The Bolacks contend that the trial court erred in granting Underwood's motion of summary judgment for the reason that there remained material facts in dispute. Although summary judgment is appropriate only where the case is so free of doubt as to render a formal trial useless, Singer v. Rehm, 10 Cir., 334 F.2d 240, and all inferences must be viewed in the light most favorable to the party opposing the motion, United States v. Diebold, Inc., 369 U.S. 654, 82 S.Ct. 993, 8 L.Ed.2d 176, the motion should be granted in situations where the factual issues are all either irrelevant or spurious; such is the import of the language of Rule 56(c), Fed.R.Civ. P., "no genuine issue as to any material fact." The trial court may not make a factual finding by reference to deposition or affidavit wherein the disputed issue of fact appears but may explore whether or not such disputed issue does exist by reference to deposition and affidavit. Here, testimony by deposition unequivocally shows that Underwood had no knowledge of the assignment to Bolack and nothing was offered by appellants in opposition to the motion for summary judgment to indicate their intention or ability to prove otherwise. In such case, the trial court may accept the deposition as negativing the existence of a disputed fact and accept the record as showing no issue regarding a "material fact `dispositive of right or duty remain[ing] in the case'." In this situation summary judgment is proper. Bushman Construction Co. v. Air Force Academy Housing, Inc., 10 Cir., 327 F.2d 481.
Two principal issues remain to be decided; first, whether the 1948 assignment was effective to pass title to the Bolacks in view of the lack of Bureau of Land Management approval of the assignment, and second, whether, assuming title did pass, Underwood was an innocent purchaser for value with rights superior to those of the Bolacks. In view of our disposition of the second issue we need not here consider whether the 1948 assignment passed title to the Bolacks.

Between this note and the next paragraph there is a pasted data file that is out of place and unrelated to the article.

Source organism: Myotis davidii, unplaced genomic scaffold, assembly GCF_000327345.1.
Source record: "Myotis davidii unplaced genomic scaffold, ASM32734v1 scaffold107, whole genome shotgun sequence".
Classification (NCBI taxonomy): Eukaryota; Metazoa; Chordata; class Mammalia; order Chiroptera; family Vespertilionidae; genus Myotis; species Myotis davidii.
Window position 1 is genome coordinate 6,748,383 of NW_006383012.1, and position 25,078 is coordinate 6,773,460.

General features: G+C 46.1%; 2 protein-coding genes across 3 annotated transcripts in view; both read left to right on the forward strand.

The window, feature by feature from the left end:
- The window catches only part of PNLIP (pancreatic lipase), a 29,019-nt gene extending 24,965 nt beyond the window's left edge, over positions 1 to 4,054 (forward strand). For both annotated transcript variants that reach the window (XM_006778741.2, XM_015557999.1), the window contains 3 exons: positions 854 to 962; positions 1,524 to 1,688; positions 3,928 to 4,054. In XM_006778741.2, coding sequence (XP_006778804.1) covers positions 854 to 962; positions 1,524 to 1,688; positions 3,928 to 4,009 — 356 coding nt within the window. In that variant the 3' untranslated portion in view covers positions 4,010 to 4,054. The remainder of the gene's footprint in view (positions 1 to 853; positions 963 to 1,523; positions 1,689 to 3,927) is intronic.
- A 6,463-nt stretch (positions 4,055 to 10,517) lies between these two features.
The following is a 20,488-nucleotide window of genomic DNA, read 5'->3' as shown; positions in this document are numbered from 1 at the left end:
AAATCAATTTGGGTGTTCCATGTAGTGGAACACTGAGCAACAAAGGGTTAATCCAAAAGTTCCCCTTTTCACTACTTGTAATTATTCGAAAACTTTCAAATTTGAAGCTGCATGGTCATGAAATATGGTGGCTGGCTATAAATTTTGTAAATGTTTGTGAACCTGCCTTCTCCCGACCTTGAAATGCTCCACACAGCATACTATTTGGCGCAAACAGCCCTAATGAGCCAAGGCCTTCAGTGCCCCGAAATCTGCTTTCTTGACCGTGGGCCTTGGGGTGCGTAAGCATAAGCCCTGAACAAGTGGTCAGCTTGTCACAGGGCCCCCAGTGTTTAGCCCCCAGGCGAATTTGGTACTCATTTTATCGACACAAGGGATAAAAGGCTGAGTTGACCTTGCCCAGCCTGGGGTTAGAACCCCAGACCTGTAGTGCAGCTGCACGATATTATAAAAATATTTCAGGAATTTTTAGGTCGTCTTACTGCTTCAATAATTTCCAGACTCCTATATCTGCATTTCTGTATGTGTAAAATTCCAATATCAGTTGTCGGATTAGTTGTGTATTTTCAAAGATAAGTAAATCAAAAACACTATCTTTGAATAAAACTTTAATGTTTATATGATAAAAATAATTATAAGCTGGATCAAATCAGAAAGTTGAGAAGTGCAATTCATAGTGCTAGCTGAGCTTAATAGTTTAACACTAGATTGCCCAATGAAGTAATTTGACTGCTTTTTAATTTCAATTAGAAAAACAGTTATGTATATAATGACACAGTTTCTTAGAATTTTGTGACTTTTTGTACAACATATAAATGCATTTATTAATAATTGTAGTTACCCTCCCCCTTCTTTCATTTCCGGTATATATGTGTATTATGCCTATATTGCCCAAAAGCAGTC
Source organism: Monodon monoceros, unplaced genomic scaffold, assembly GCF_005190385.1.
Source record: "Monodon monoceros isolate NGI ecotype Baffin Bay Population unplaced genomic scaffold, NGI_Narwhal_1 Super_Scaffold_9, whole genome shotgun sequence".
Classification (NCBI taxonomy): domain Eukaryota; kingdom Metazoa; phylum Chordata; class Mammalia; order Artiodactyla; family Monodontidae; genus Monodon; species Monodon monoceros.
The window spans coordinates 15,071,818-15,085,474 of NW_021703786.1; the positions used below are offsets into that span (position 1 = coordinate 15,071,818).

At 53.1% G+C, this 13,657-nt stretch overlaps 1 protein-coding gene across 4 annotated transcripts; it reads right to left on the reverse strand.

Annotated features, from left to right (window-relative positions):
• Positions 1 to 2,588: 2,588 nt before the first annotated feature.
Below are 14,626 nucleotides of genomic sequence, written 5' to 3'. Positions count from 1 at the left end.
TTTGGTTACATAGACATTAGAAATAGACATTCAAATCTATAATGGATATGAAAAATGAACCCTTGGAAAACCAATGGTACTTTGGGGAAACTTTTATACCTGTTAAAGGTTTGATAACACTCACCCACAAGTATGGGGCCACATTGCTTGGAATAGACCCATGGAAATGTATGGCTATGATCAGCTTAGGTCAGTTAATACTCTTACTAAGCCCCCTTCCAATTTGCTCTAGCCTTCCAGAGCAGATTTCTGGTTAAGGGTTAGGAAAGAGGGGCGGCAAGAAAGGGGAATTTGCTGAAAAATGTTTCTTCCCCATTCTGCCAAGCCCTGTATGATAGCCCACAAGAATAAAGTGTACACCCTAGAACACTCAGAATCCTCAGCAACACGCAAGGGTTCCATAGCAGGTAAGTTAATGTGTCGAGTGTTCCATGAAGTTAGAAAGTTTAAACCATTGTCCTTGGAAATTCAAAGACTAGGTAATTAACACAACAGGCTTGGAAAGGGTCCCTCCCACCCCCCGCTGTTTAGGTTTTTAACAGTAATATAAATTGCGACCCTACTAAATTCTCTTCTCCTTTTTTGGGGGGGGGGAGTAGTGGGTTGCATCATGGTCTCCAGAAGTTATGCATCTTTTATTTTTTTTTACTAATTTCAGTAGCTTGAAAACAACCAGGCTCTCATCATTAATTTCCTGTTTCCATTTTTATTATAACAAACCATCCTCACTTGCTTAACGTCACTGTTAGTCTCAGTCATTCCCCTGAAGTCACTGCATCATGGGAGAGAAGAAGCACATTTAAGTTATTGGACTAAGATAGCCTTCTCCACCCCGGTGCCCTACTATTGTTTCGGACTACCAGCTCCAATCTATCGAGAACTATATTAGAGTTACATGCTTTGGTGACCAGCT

The answer to the question of whether Underwood may be considered an innocent purchaser for value is dependent upon whether the records at the Federal Land Office constitute constructive notice to a purchaser of a federal lease. New Mexico law is to the effect that the federal land office records do not constitute such notice, as sections 65-2-1 et seq.,3 N.M.S.A., require that assignments of interests and royalties in federal oil and gas leases be recorded in the appropriate county clerk's office, and sections 71-2-1 et seq.4 provide that an instrument that is not recorded cannot affect the title or right to real estate of any purchaser in good faith. New Mexico law also provides that an interest in an oil and gas lease constitutes an interest in real property, e. g., Rock Island Oil & Refining Co. v. Simmons, 73 N.M. 142, 386 P.2d 239. There is no federal statute governing disputes between private individuals regarding rights to federal oil and gas leases, and in such instance, where no right of the federal government is involved, state law governs. See Bank of America Nat. Trust & Sav. Ass'n v. Parnell, 352 U.S. 29, 77 S.Ct. 119, 1 L.Ed.2d 93; United States v. Union Livestock Sales Co., 4 Cir., 298 F.2d 755, 96 A.L.R.2d 199.